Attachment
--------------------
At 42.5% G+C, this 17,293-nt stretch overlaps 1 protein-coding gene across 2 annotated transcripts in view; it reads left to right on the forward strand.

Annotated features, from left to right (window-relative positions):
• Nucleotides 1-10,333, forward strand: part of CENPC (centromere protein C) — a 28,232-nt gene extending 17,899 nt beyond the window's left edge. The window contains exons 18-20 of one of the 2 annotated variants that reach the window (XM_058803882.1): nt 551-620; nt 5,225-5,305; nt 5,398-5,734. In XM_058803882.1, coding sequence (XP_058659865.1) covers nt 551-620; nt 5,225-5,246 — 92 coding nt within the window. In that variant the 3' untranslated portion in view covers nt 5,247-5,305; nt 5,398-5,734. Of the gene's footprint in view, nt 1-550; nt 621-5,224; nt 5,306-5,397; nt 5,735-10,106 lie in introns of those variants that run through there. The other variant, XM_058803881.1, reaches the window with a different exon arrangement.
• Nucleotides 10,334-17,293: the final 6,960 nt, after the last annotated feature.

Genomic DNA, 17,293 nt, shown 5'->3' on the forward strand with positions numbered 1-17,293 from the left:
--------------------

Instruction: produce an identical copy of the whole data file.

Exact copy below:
At 42.5% G+C, this 17,293-nt stretch overlaps 1 protein-coding gene across 2 annotated transcripts in view; it reads left to right on the forward strand.

Annotated features, from left to right (window-relative positions):
• Nucleotides 1-10,333, forward strand: part of CENPC (centromere protein C) — a 28,232-nt gene extending 17,899 nt beyond the window's left edge. The window contains exons 18-20 of one of the 2 annotated variants that reach the window (XM_058803882.1): nt 551-620; nt 5,225-5,305; nt 5,398-5,734. In XM_058803882.1, coding sequence (XP_058659865.1) covers nt 551-620; nt 5,225-5,246 — 92 coding nt within the window. In that variant the 3' untranslated portion in view covers nt 5,247-5,305; nt 5,398-5,734. Of the gene's footprint in view, nt 1-550; nt 621-5,224; nt 5,306-5,397; nt 5,735-10,106 lie in introns of those variants that run through there. The other variant, XM_058803881.1, reaches the window with a different exon arrangement.
• Nucleotides 10,334-17,293: the final 6,960 nt, after the last annotated feature.

Genomic DNA, 17,293 nt, shown 5'->3' on the forward strand with positions numbered 1-17,293 from the left: